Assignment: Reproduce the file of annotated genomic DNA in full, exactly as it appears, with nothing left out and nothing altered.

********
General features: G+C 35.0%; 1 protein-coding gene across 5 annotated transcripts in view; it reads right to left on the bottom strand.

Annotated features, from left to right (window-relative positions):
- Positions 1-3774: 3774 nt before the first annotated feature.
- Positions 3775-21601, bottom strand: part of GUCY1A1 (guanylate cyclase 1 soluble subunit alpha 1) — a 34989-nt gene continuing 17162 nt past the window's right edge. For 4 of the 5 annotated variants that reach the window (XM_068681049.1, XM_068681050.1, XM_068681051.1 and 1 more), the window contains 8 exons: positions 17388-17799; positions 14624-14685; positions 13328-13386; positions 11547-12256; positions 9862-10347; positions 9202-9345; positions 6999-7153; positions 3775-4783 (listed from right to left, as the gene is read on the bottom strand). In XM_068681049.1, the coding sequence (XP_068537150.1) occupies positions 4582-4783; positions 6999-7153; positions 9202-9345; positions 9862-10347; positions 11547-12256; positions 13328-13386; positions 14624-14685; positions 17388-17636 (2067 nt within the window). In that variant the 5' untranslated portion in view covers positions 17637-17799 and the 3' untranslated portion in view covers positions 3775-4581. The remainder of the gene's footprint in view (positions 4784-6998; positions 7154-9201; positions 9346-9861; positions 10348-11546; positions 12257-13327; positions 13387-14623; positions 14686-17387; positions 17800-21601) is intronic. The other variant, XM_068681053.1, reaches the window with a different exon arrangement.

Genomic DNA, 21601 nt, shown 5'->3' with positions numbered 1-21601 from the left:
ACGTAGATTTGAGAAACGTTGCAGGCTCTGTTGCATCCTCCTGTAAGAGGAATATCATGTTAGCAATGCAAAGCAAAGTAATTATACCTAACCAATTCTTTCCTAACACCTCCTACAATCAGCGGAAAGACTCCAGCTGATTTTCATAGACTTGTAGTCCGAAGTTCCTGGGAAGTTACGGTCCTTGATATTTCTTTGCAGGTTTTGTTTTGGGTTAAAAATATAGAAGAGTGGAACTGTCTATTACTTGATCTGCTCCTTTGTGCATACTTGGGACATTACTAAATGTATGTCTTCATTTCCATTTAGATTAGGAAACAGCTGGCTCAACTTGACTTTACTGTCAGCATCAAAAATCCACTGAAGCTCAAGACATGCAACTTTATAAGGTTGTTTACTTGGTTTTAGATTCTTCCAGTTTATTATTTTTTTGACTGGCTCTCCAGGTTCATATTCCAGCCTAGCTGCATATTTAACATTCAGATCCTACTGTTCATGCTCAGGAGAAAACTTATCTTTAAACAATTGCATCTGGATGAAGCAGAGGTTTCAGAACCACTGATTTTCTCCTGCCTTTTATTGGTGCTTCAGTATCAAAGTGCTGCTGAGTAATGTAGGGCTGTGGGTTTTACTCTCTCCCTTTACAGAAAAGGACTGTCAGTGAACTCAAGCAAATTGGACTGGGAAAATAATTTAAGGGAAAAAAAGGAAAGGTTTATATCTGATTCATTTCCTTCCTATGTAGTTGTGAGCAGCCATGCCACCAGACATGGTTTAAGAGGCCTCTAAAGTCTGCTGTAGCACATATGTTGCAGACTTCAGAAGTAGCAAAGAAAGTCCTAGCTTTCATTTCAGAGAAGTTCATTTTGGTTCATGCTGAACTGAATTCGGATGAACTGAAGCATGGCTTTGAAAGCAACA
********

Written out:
General features: G+C 35.0%; 1 protein-coding gene across 5 annotated transcripts in view; it reads right to left on the bottom strand.

Annotated features, from left to right (window-relative positions):
- Positions 1-3774: 3774 nt before the first annotated feature.
- Positions 3775-21601, bottom strand: part of GUCY1A1 (guanylate cyclase 1 soluble subunit alpha 1) — a 34989-nt gene continuing 17162 nt past the window's right edge. For 4 of the 5 annotated variants that reach the window (XM_068681049.1, XM_068681050.1, XM_068681051.1 and 1 more), the window contains 8 exons: positions 17388-17799; positions 14624-14685; positions 13328-13386; positions 11547-12256; positions 9862-10347; positions 9202-9345; positions 6999-7153; positions 3775-4783 (listed from right to left, as the gene is read on the bottom strand). In XM_068681049.1, the coding sequence (XP_068537150.1) occupies positions 4582-4783; positions 6999-7153; positions 9202-9345; positions 9862-10347; positions 11547-12256; positions 13328-13386; positions 14624-14685; positions 17388-17636 (2067 nt within the window). In that variant the 5' untranslated portion in view covers positions 17637-17799 and the 3' untranslated portion in view covers positions 3775-4581. The remainder of the gene's footprint in view (positions 4784-6998; positions 7154-9201; positions 9346-9861; positions 10348-11546; positions 12257-13327; positions 13387-14623; positions 14686-17387; positions 17800-21601) is intronic. The other variant, XM_068681053.1, reaches the window with a different exon arrangement.

Genomic DNA, 21601 nt, shown 5'->3' with positions numbered 1-21601 from the left:
ACGTAGATTTGAGAAACGTTGCAGGCTCTGTTGCATCCTCCTGTAAGAGGAATATCATGTTAGCAATGCAAAGCAAAGTAATTATACCTAACCAATTCTTTCCTAACACCTCCTACAATCAGCGGAAAGACTCCAGCTGATTTTCATAGACTTGTAGTCCGAAGTTCCTGGGAAGTTACGGTCCTTGATATTTCTTTGCAGGTTTTGTTTTGGGTTAAAAATATAGAAGAGTGGAACTGTCTATTACTTGATCTGCTCCTTTGTGCATACTTGGGACATTACTAAATGTATGTCTTCATTTCCATTTAGATTAGGAAACAGCTGGCTCAACTTGACTTTACTGTCAGCATCAAAAATCCACTGAAGCTCAAGACATGCAACTTTATAAGGTTGTTTACTTGGTTTTAGATTCTTCCAGTTTATTATTTTTTTGACTGGCTCTCCAGGTTCATATTCCAGCCTAGCTGCATATTTAACATTCAGATCCTACTGTTCATGCTCAGGAGAAAACTTATCTTTAAACAATTGCATCTGGATGAAGCAGAGGTTTCAGAACCACTGATTTTCTCCTGCCTTTTATTGGTGCTTCAGTATCAAAGTGCTGCTGAGTAATGTAGGGCTGTGGGTTTTACTCTCTCCCTTTACAGAAAAGGACTGTCAGTGAACTCAAGCAAATTGGACTGGGAAAATAATTTAAGGGAAAAAAAGGAAAGGTTTATATCTGATTCATTTCCTTCCTATGTAGTTGTGAGCAGCCATGCCACCAGACATGGTTTAAGAGGCCTCTAAAGTCTGCTGTAGCACATATGTTGCAGACTTCAGAAGTAGCAAAGAAAGTCCTAGCTTTCATTTCAGAGAAGTTCATTTTGGTTCATGCTGAACTGAATTCGGATGAACTGAAGCATGGCTTTGAAAGCAACA